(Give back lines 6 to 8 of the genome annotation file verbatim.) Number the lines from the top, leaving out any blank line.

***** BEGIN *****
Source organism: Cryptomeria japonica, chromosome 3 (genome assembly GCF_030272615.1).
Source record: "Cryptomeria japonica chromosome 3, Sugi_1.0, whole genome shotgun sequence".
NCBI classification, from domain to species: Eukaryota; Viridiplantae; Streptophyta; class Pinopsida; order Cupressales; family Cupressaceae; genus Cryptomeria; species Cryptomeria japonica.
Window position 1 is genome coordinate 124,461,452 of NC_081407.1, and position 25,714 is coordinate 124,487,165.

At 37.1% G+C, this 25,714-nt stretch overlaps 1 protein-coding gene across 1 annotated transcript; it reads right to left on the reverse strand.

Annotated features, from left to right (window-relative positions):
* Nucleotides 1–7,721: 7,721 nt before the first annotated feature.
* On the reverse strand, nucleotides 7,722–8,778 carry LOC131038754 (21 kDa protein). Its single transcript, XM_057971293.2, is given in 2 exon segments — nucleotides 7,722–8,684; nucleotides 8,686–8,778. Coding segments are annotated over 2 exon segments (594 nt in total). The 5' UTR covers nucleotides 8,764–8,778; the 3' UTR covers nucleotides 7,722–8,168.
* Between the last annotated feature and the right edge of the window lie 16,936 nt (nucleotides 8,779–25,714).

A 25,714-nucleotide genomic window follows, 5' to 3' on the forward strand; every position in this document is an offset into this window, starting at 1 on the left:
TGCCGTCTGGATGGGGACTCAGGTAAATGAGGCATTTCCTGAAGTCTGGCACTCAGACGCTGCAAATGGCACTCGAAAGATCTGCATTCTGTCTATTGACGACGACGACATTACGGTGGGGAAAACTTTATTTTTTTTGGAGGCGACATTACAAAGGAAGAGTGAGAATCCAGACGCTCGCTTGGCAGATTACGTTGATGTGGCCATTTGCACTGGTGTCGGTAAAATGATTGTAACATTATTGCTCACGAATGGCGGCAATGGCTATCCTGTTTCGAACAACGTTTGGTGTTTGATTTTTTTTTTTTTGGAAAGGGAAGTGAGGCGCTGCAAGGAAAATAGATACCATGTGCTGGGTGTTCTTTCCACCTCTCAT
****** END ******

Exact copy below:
Annotated features, from left to right (window-relative positions):
* Nucleotides 1–7,721: 7,721 nt before the first annotated feature.
* On the reverse strand, nucleotides 7,722–8,778 carry LOC131038754 (21 kDa protein). Its single transcript, XM_057971293.2, is given in 2 exon segments — nucleotides 7,722–8,684; nucleotides 8,686–8,778. Coding segments are annotated over 2 exon segments (594 nt in total). The 5' UTR covers nucleotides 8,764–8,778; the 3' UTR covers nucleotides 7,722–8,168.